All of my presentation slides are hosted on SlideShare. According to their end of year totals I received 1,143 views of my slides. Or, in other words, SlideShare says:

It would take three full Boeing 747 flights to hold that many people!

Two other things that I did not blog about but which occurred in the second half of the year were the following:

In July I was asked by Microsoft Canada to be a member of the Windows Azure Canadian Community Experts Team. This was quite unexpected as I am just beginning my foray into the world of Windows Azure and I have a lot to learn. That being said I have discovered a group of Canadians excited about spreading the word about Windows Azure who I can definitely learn from.

August saw the publication of the Windows Phone book I was the Technical Reviewer for. Entitled Pro Windows Phone App Development, Third Edition, it was published by Apress and it was written by the fine folks over at Falafel Software.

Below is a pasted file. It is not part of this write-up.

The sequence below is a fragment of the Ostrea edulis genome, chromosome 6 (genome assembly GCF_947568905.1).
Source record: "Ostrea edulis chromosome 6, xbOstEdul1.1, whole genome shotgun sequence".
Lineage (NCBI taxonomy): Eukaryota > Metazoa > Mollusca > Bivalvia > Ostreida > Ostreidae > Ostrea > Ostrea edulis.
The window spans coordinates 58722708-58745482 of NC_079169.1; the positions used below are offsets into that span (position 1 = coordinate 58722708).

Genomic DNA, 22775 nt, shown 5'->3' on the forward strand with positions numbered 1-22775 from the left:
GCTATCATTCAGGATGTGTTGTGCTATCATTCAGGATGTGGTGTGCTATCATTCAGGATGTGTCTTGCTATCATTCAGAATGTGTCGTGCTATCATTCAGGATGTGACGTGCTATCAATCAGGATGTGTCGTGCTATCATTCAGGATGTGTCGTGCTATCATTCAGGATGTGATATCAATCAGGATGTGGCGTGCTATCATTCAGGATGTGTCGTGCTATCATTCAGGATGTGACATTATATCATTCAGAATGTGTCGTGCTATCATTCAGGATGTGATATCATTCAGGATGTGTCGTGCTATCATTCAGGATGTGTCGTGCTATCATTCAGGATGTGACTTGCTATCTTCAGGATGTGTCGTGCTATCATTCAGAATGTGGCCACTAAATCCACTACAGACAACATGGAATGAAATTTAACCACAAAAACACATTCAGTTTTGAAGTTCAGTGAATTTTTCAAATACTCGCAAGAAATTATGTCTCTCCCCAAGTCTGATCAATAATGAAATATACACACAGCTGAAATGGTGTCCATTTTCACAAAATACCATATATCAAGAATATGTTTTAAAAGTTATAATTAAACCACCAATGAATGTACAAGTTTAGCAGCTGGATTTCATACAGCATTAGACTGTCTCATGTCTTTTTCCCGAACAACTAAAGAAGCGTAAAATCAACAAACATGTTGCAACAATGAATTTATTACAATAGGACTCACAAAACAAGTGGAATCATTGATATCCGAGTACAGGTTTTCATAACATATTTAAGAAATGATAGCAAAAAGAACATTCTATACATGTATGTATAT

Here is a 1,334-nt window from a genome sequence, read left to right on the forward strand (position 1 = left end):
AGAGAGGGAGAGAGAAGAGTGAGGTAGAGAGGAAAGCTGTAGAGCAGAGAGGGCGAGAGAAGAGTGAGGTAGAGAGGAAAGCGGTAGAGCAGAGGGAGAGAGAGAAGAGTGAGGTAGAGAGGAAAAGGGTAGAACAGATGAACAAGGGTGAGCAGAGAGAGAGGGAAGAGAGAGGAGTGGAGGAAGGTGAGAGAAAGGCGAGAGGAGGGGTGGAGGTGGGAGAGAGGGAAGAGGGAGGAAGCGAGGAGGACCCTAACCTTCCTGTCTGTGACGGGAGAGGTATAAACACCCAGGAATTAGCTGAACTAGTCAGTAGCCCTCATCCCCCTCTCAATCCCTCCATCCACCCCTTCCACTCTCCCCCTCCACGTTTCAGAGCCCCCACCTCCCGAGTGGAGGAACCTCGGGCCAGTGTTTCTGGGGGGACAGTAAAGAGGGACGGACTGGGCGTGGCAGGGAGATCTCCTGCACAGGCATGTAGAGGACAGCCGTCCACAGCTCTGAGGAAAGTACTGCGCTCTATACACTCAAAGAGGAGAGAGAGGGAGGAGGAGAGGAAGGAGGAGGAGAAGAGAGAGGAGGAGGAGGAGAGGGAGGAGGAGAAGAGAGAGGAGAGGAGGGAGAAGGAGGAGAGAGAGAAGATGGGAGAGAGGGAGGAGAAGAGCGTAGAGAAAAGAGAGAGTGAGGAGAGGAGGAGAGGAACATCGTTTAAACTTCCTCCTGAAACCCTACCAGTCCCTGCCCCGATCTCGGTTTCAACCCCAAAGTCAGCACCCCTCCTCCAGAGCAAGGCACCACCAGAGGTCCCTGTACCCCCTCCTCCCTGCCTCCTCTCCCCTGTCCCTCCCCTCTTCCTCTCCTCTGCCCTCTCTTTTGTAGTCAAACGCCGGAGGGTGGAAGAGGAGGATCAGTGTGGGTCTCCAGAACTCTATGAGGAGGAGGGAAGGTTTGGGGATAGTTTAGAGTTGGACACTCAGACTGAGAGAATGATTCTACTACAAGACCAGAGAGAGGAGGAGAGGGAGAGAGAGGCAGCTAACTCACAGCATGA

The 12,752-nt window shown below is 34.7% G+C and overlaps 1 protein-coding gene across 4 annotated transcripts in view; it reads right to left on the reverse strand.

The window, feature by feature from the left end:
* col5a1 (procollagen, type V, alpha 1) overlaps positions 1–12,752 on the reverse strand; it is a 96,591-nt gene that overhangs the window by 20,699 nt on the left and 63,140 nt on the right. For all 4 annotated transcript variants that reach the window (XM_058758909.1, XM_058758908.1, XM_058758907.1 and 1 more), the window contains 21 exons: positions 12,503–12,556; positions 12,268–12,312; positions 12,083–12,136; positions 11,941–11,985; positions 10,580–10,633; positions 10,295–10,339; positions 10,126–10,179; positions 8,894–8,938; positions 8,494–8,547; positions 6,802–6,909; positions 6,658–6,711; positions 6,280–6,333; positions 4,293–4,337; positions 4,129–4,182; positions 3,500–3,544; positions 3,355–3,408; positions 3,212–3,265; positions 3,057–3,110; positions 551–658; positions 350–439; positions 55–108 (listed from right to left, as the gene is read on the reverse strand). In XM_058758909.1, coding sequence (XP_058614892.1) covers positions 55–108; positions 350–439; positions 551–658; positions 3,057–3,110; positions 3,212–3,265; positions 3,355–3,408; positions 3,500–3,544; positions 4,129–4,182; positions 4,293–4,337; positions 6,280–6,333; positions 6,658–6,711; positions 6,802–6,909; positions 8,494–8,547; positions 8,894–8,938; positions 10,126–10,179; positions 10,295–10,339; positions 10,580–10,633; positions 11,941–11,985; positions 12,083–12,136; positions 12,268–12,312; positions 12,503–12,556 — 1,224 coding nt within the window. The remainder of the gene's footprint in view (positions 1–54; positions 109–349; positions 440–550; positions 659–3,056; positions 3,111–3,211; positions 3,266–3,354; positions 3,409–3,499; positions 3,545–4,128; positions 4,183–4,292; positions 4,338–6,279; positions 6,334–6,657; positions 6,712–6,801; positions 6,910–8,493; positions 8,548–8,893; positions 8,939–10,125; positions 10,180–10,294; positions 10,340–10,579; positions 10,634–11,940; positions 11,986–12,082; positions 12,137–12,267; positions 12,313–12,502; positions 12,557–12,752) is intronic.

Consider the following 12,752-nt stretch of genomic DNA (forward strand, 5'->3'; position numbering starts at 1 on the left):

Pro Windows Phone App Development, Third EditionThis is the second book that I have been the technical reviewer for. I have written an article in the past of the role the technical reviewer plays in helping a book come to fruition. If you have an interest in publishing then I recommend you explore this avenue.

I hope for 2014 that I can be more consistent with my writing. It is a good way to share the knowledge I gain and to give back to the developer community. As well, hopefully I can begin to add more Windows Azure related content to the site as I explore it in more depth.

Thanks for reading and see you in 2014!

Being a Technical Reviewer

I was contacted last month by UK publishing house Packt Publishing about being a Technical Reviewer for their recently-published book WordPress Mobile Applications with PhoneGap (ISBN: 1849519862). I accepted even though I did not know a lot about the subject. However, the whole experience was a learning process for me in terms of both how the publishing world works and about the technologies I was reviewing.

WordPress Mobile Applications with PhoneGap book coverThe book is positioned as a way to:

  • Discover how we can leverage WordPress as a content management system and serve content to mobile apps by exposing its API